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It's rare that an employee can sue for wrongful termination after getting fired from an at-will employer. According to the employment-at-will doctrine, an at-will employer can end the working relationship at any time -- for any reason or no reason, with or without notice. The only basis for a lawsuit is when an employer uses the at-will doctrine to conceal the real reason for terminating an employee. However, it's up to the employee and legal counsel to determine if the circumstances of the termination fall under any of those exceptions.
Although the employment-at-will doctrine isn't codified as federal or state law, individual states and employers consider it common law based on standard practice. An overwhelming number of private-sector employers are at-will companies. The only caveat to the employer's rights under the at-will doctrine is that an employer cannot terminate an employee for discriminatory reasons and use the at-will doctrine as the basis for the termination.
Employment Contract Exception
One of the exceptions to the at-will doctrine pertains to written or implied employment agreements. A written employment contract sets forth the terms and conditions of employment, and most written contracts have a termination clause. The typical termination clause requires advance notice -- usually in writing -- of the intent to terminate the agreement. If there's a valid employment contract between the employer and the employee, the employee could have an actionable cause if the employer uses the at-will doctrine as the basis for termination. Thirty-eight states also recognize an unwritten, implied employment agreement as an exception to the at-will doctrine, according to Charles Muhl, former economist for the U.S. Bureau of Labor Statistics, in his report "The Employment-At-Will Doctrine: Three Major Exceptions."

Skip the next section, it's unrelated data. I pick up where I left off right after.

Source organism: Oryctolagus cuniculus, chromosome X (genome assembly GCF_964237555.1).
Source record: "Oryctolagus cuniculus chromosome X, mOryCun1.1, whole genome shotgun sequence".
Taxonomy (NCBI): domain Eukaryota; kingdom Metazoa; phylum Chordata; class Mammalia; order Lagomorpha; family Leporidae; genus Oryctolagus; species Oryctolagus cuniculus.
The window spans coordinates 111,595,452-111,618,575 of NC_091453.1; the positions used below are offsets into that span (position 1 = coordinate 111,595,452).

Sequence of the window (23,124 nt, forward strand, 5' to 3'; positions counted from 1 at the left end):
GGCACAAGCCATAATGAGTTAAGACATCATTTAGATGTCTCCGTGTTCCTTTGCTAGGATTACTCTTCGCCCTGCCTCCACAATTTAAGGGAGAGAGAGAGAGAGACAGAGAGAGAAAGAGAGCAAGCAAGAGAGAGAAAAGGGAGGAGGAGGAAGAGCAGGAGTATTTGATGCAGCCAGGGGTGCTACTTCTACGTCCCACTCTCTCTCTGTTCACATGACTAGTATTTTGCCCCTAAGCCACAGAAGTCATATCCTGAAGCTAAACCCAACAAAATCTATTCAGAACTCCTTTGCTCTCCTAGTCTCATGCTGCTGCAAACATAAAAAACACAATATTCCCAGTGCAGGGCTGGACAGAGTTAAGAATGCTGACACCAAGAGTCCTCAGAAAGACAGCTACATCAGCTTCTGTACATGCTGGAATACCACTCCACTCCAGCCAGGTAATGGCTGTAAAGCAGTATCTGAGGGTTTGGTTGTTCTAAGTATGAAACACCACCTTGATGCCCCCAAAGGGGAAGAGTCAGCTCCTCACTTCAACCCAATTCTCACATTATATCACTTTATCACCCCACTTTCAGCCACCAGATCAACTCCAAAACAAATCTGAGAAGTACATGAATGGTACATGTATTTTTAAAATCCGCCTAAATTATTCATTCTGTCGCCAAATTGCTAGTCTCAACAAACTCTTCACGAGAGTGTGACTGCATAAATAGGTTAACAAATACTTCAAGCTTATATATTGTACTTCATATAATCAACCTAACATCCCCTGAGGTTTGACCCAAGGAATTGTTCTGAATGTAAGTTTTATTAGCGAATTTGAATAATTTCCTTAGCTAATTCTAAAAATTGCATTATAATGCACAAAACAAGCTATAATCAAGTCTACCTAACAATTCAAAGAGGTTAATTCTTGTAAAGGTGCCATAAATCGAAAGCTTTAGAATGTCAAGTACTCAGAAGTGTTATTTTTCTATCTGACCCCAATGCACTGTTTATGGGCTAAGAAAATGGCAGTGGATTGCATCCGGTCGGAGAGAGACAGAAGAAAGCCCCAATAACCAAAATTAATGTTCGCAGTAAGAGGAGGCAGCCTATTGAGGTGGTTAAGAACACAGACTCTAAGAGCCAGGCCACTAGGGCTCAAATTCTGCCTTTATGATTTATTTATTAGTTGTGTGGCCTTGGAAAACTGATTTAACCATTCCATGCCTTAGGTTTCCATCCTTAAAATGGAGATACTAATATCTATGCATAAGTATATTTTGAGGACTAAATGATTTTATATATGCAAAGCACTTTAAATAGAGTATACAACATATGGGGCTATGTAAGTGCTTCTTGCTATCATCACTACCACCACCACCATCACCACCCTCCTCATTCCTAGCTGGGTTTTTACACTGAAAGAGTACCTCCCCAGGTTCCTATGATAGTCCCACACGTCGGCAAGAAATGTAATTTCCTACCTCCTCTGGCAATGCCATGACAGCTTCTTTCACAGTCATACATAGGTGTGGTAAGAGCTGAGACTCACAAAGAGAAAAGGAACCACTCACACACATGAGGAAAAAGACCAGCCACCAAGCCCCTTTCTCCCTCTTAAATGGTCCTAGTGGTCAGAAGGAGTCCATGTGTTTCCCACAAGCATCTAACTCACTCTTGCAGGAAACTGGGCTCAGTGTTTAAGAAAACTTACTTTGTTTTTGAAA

Collective Bargaining Agreement Exception
Employees covered under a labor union contract -- referred to as a collective bargaining agreement -- are excepted from employment-at-will. The CBA protects union workers from termination by requiring that employers have just cause for firing an employee. Just cause generally is defined in the CBA. It can include insubordinate behavior that puts the employee and others in harm's way, actions such as intentional misuse of workplace equipment, absenteeism or misconduct. Employers should adhere to the terms of the labor contract instead of exercising their rights under the at-will doctrine, or the employee might be able to sue the employer for violating terms of the agreement.
The chances are higher for an employee being able to sue his employer for being fired after exercising his rights under public policy. Examples of an employee exercising his rights under public policy include filing a workers' compensation claim, whistleblowing or providing truthful testimony against the employer in legal proceedings. Forty-three states recognize the public-policy exception. This could mean an at-will employee in those states may be able to sue an employer if he's fired under the at-will doctrine and able to prove he was fired for exercising his public-policy rights.
Employers who follow the at-will doctrine usually have employment applications, handbooks and other documents and Web pages that contain the standard at-will employment disclaimer. An employee's signature on the application form or acknowledgment form of the company's handbook is proof that the employee has been informed of and agrees to the at-will policy.
Ruth Mayhew has been writing since the mid-1980s, and she has been an HR subject matter expert since 1995. Her work appears in "The Multi-Generational Workforce in the Health Care Industry," and she has been cited in numerous publications, including journals and textbooks that focus on human resources management practices. She holds a Master of Arts in sociology from the University of Missouri-Kansas City. Ruth resides in the nation's capital, Washington, D.C.